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-   -   RAF Instructors - steely eyed or gentle and supportive ? (https://www.pprune.org/military-aviation/569365-raf-instructors-steely-eyed-gentle-supportive.html)

Fonsini 18th Oct 2015 22:55

RAF Instructors - steely eyed or gentle and supportive ?
 
I never myself had the pleasure of strapping into an aircraft with an RAF instructor but some of the stories of their ascerbic wit and "supportive" comments are legend. I just finished watching an old documentary from the 1980s where one student pilot endured the following on his downwind in a JP - "what about the bloody flaps", and on tapping the throttle "Well, well, come on...remember this thing, it makes it go FASTER" - I was sweating for the poor student who looked absolutely crestfallen.

So were these guys really such martinets, or was there a measure of gentle and supportive coaching as well ?

Tourist 19th Oct 2015 05:03

There are many different types of instructor in military flying training.

Personally, I prefer the harsh but fair ones and respond better.

I find civil flying instruction generally too huggy-fluffy. You can sometimes have trouble knowing how you are doing.

"that's fine" when you know it isn't is very irritating and destabilising.


All that said, the worst example of instruction I saw was on that suzi air programme with the new pilot getting abused by some [email protected] instructor on his first circuit in the aircraft.

Harsh is ok, but only if fair.

Audax 19th Oct 2015 05:20

Like every walk of life, there are good and not so good QFIs in the RAF. Over the years I had extensive experience instructing at every level including a spell on CFS (when it was CFS and not the neutered, scattered organisation it is now) and have seen QFIs of every ability and temperament but we did try to filter out any really bad prospects at CFS.

Fonsini, if the clip you are referring to was from the infamous Fighter Pilot programme, the instruction shown by the QFI (who I went through training with) was dreadful and I believe his instructor category was reduced because of that. The mistake the RAF made was agreeing to no vetting of the programme before it was aired

Dan Winterland 19th Oct 2015 06:11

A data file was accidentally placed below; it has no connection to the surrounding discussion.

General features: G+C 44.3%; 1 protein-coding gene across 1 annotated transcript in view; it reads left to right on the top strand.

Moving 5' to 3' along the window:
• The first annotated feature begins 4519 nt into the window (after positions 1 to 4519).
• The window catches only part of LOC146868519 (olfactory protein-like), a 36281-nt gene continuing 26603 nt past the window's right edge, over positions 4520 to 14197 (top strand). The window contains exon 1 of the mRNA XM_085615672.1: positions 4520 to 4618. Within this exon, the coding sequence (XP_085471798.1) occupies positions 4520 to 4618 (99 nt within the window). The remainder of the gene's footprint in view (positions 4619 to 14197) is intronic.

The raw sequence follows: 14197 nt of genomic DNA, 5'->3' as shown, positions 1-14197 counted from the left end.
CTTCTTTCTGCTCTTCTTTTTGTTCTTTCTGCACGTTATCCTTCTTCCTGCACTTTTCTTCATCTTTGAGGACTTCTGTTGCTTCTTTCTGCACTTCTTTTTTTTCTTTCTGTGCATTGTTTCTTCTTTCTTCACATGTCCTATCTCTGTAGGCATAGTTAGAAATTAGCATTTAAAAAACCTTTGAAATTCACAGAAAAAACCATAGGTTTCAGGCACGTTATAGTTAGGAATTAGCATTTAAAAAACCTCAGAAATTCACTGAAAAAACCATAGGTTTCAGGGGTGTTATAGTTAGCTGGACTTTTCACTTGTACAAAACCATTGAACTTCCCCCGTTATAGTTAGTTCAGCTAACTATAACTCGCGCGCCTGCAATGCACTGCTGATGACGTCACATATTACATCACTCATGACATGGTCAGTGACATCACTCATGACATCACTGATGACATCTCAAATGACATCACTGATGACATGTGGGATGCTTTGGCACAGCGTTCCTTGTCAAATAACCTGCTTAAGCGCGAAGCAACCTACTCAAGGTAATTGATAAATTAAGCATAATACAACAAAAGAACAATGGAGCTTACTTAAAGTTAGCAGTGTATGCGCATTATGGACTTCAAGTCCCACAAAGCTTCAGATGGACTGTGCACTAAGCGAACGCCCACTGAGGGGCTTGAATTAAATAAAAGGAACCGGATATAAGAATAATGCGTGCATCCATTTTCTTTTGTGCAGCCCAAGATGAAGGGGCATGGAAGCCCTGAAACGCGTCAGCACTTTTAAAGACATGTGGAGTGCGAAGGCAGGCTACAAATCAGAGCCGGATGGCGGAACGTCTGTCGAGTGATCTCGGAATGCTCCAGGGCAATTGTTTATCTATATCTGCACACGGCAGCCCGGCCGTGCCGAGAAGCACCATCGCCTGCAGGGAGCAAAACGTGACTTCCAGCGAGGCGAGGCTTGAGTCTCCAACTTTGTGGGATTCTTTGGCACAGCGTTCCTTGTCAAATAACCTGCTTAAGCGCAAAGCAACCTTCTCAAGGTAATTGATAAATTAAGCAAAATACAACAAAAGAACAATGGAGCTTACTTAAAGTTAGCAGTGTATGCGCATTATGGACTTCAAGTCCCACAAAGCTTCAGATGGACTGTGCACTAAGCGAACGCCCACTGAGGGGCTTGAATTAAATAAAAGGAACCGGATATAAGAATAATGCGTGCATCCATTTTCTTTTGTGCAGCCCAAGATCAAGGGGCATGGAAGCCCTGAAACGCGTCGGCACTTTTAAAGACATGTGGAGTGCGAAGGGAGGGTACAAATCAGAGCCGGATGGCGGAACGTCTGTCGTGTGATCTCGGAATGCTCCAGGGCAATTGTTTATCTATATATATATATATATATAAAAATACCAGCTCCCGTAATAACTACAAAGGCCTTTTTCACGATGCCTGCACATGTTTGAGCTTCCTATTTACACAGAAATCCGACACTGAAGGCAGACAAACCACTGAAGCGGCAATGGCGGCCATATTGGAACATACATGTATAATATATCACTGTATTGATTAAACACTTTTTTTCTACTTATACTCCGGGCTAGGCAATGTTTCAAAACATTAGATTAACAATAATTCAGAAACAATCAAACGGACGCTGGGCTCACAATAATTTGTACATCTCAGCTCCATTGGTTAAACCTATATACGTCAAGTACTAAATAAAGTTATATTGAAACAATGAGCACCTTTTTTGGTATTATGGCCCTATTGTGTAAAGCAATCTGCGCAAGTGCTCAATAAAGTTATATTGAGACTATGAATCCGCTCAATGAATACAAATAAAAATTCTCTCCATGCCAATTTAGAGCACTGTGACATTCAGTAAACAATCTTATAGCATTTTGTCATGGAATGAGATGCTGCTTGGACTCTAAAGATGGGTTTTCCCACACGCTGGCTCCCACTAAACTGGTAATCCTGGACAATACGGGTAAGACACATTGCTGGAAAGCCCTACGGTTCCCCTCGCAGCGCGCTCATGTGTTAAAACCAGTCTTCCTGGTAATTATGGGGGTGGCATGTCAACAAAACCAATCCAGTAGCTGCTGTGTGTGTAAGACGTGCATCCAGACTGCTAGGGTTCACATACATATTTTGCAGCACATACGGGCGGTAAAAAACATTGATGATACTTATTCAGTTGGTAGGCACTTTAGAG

I did my CFS course in 1991 when there was a significant change in the emphasis on instructional technique. We were the first course to get psychology of instructing lectures with the aim on getting the best out of the student with the carrot and not the stick. My training went along the lines of what you saw in that clip from Fighter Pilot and it was poor.

We were shown that clip at CFS as an example of how not to instruct!

Danny42C 19th Oct 2015 06:51

From my memories of the student point of view, I would say that what an instructor needs above all is patience !

D.:ooh:

wiggy 19th Oct 2015 07:06


the instruction shown by the QFI (who I went through training with) was dreadful and I believe his instructor category was reduced because of that.
The story I heard at Scampton a few years later was that the QFI may have had to revisit CFS for a bit of discussion, not sure there was a re-cat. Whatever happened I wouldn't be at all surprised if he was yet another victim of that programme. Over the years I've met and/or worked with a few of those involved (students and others) - they've all claimed a heck of a lot of "imaginative" work went on in the cutting room and one or two other tricks were played elsewhere, all to get the results the producer/director wanted.


The mistake the RAF made was agreeing to no vetting of the programme before it was aired
Agreed...but I doubt the producer would ever have agreed to any loss of editorial control.